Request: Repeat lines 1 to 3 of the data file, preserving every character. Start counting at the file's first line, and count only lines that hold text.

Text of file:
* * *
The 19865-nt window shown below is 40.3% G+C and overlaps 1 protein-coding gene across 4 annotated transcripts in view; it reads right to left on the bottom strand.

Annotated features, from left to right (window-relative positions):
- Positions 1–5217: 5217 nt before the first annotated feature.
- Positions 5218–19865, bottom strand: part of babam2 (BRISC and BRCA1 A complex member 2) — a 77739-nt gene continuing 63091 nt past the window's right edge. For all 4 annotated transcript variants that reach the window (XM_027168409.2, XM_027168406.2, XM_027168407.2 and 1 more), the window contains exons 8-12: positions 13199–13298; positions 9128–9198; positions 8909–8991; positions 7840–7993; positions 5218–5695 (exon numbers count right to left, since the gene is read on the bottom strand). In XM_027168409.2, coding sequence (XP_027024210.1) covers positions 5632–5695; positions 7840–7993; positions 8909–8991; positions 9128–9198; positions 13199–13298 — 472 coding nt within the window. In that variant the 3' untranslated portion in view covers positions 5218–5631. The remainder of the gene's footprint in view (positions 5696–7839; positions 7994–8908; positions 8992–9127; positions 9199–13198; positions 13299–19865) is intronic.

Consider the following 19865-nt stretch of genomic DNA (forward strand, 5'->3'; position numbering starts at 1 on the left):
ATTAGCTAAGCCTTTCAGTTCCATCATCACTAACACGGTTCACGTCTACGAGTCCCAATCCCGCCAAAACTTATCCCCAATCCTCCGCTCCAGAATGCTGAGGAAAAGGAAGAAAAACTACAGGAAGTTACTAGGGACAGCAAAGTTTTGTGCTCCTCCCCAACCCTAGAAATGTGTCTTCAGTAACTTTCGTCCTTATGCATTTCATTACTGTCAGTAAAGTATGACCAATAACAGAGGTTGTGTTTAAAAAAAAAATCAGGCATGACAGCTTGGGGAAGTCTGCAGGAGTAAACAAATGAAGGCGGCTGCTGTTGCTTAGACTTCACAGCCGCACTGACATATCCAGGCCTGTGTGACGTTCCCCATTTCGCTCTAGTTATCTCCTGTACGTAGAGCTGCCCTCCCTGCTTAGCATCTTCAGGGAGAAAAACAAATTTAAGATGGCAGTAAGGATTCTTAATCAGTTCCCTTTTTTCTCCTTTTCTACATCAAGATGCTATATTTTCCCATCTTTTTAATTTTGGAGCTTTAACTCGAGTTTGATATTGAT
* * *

The 19865-nt window shown below is 40.3% G+C and overlaps 1 protein-coding gene across 4 annotated transcripts in view; it reads right to left on the bottom strand.

Annotated features, from left to right (window-relative positions):
- Positions 1–5217: 5217 nt before the first annotated feature.